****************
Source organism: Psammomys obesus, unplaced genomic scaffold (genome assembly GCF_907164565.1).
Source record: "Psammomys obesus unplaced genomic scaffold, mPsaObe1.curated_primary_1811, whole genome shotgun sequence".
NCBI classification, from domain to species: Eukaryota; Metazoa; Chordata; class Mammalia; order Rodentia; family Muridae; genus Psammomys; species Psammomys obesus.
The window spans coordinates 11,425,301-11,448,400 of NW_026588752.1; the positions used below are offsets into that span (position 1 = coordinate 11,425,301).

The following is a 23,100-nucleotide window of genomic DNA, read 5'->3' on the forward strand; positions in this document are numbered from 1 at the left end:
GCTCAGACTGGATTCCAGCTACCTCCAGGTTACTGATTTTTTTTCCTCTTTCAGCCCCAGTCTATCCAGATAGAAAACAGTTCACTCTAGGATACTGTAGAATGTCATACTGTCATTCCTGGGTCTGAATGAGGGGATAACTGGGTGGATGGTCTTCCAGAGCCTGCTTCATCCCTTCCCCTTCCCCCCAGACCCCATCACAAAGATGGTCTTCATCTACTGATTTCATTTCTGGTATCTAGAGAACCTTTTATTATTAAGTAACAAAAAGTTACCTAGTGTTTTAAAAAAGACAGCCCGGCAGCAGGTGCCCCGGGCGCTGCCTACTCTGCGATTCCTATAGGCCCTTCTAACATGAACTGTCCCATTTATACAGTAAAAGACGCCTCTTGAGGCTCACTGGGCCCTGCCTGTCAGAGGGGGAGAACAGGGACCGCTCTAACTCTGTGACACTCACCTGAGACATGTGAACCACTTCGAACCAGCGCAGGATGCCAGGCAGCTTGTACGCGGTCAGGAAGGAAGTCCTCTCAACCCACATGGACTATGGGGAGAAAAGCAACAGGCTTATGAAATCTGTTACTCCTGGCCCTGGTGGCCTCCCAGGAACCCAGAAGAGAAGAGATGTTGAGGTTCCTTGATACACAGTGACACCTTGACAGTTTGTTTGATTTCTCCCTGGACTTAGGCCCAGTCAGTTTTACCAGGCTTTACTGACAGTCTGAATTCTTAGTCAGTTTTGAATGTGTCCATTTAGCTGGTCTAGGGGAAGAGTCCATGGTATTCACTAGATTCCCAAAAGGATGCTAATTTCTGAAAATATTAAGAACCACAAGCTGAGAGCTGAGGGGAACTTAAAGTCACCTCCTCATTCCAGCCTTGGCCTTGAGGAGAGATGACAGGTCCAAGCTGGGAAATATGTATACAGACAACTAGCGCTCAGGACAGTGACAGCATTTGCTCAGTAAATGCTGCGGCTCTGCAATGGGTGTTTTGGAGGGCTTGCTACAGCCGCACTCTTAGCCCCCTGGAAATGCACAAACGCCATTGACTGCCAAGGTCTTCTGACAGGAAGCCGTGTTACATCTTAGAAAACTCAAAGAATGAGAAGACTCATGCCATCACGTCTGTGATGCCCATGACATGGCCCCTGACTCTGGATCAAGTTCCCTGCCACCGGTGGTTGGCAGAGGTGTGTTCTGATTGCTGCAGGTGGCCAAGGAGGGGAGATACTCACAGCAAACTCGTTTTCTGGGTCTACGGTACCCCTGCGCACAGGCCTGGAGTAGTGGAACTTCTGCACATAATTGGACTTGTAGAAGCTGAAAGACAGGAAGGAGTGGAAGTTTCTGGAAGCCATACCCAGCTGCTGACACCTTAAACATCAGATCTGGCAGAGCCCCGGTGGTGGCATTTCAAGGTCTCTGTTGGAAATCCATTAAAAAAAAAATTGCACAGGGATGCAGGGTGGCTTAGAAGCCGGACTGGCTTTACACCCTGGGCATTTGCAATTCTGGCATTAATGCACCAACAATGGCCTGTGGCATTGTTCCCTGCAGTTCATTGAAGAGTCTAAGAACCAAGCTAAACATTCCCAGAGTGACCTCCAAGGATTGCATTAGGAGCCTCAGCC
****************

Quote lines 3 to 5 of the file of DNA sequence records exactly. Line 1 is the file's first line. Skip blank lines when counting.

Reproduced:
NCBI classification, from domain to species: Eukaryota; Metazoa; Chordata; class Mammalia; order Rodentia; family Muridae; genus Psammomys; species Psammomys obesus.
The window spans coordinates 11,425,301-11,448,400 of NW_026588752.1; the positions used below are offsets into that span (position 1 = coordinate 11,425,301).

The following is a 23,100-nucleotide window of genomic DNA, read 5'->3' on the forward strand; positions in this document are numbered from 1 at the left end: